Trav’s Corner: Cream of Hatch Chile Soup

First, assemble the ingredients:

1 cup Hatch chiles, roasted, peeled, seeded & diced

¾ cup chopped onion

3 cloves garlic, minced

3 roma tomatoes, diced

1 large avocado, diced

½ cup chopped cilantro

Juice of 1 lime

2 cups half & half

1 cup chicken broth

In a large saucepan, sauté the onion in some olive oil & butter until soft and translucent. Add the chiles and garlic and sauté briefly. Do not allow the garlic to brown. Add the chicken broth and bring to a rolling boil for two minutes. Add the half & half, lime juice, tomato, avocado, and ½ the cilantro. Bring to a simmer for 30 minutes. Put into bowls and serve with a sprinkle of cilantro and a twist of lime.

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French Onion Soup

I remember the first time I had French Onion Soup. Actually, I don’t, but if you allow me to totally make up a story, it goes like this: I was hitchhiking across provincial France one summer when I was in college. After stopping in a small town for some bread and cheese, I noticed a wafting smell emanating from a cottage close to the marketplace area of the town. It was heavenly. It smelled like perfume…the perfect blend of peasantry and precision in food that carried me through the air like a Bugs Bunny cartoon where he gets the perfumed inner thigh smell of a carrot in his nostrils, which renders him helpless and catatonic as he slowly drifts thru the air towards the source of the smell.

I approached the cottage, knocked on the door, and was greeted by the most beautiful French woman you could imagine. She was fetching in the most humble ways…naturally beautiful, however she was reticent in seeing a stranger at her door who was sniffing the air like a bloodhound. In my broken French asked, “Qu’est-ce que c’est?”

Looking perplexed and glancing down at her feet, she said, “Ils sont mes chaussures.”

Actually, I think the first time I had French Onion Soup was at a Jason’s Deli or a La Madeleine or something like that. Either way, it left an impression on me.

Since I can’t recreate pastoral France nor is there a deli anywhere around me, I have to create my own FOS if I want some. Fortunately for me, my FOS is world’s beyond what you can normally find in a chain restaurant. Every young onion dreams of someday being the main ingredient in this powerhouse soup. So, without further adieu…he we goes.

Mise en place:

-two large yellow onion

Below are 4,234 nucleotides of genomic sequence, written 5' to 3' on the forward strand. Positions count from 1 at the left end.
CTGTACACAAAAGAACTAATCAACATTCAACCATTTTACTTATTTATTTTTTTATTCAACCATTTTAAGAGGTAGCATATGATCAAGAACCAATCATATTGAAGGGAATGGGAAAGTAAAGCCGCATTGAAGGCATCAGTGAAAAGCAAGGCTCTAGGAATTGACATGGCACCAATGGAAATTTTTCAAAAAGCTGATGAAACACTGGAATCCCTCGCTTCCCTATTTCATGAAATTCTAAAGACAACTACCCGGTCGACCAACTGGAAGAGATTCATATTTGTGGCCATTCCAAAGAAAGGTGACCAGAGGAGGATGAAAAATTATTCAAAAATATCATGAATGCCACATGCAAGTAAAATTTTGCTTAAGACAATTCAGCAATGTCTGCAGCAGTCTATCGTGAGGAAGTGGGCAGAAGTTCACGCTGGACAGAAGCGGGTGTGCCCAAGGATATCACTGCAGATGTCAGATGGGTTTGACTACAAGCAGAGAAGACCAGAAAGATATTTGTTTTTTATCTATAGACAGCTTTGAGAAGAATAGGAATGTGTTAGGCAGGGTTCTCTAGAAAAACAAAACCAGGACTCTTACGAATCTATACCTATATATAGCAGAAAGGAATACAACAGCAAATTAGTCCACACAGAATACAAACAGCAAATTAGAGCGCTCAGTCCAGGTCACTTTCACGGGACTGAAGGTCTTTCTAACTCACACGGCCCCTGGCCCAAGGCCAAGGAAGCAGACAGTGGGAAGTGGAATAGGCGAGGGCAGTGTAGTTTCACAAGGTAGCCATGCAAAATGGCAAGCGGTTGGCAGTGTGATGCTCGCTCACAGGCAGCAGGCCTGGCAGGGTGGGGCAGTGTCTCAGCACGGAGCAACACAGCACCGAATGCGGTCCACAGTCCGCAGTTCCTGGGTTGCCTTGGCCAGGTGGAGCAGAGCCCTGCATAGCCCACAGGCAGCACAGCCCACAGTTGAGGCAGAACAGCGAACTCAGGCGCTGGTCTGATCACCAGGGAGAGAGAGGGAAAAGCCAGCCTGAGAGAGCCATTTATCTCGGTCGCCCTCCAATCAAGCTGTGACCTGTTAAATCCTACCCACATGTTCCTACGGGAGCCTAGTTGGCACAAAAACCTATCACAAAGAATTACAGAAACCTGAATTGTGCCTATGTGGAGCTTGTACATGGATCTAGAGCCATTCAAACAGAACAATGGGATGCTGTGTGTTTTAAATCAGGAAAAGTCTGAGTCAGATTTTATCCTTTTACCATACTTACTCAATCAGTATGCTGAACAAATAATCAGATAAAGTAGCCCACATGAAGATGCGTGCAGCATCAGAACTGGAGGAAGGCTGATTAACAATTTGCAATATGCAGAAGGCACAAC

-one large red onion

-one large white onion

-3/4c of cabernet sauvignon

-1/4c of port

-6 strips of bacon

-4-5 cloves of garlic

-carton of beef broth

-carton of beef stock

-provolone cheese

-a nice french loaf

Boil some water in a large pot and add a bit of salt to soften the water.

Add the onions:

Blanche them for 2-3 minutes.

Then dump into an ice bath to stop the cooking.

This will make the skins easier to remove. You want to remove the outside layers that are papery. They’ll be quite toothsome in the soup, and you don’t want that.

While they are cooling off, get your big stock pot out and render 6 strips of good bacon. Don’t cook on high…you need to be able to crisp the bacon up but not burn.

Remove the skins of the cooled onions.

Half the onions, then julienne into strips. You want nice bite-sized strips. If you cut them too thin, they’ll disappear in the cooking. Make them too big, and they aren’t very fun to eat.

Do this will all the onions.

The red onions make a beautiful addition to the soup. They’ll leach that red color out into the soup.

Once the bacon is crispy and the fat is all cooked out, remove the bacon. Save it for a BLT or something. Don’t throw away good bacon.

Add all of the onion to the bacon fat.

Stir them so they are good and coated with the fat. Add some salt to make them start to cook down to translucent.

Five cloves of garlic, smashed and diced. I like to leave the garlic in small chunks so it has some texture to it in the soup.

Curl your fingers in and let the blade of the knife hit your knuckles. That way, you don’t get cut.

Add the garlic. More salt if you need.

Fresh ground pepper.

While the onions and garlic are cooking, measure out ¾c of red wine. I like using a tasty table wine that is good enough to drink along with the meal. The combo of the wine plus the soup is a great complement.

Plus 1/4c of your favorite port. I had an open bottle of vintage in my bar and needed to use it.

After a few minutes, the onion will start to become translucent so that you can see thru the edges.

Gorgeous.

Add the wines to the onions. The wine will immediately lose its deep ruby color and turn kinda brown. We need it to mellow a bit before we add the stock/broth.

And a bit more salt. Taste this along the way. The salt helps drive the moisture out of the onion and make them soft.

After a bit, the wine will mix with the moisture rendered from the onion and turn all of the onion a nice pink color.

Now, since we are going to be serving red wine with this meal, I like to mix in beef stock and beef broth. Beef stock will have fat where the broth should be just about fat free. When you drink a red wine with big tannins, serve it with a fatty dish. The fat will coat the mouth and calm the tannins so that you can experience the fruit w/o drawing your mouth up.

Stock. In.

Broth. In.

Bring it up to a simmer, then cover and reduce the heat to a low simmer.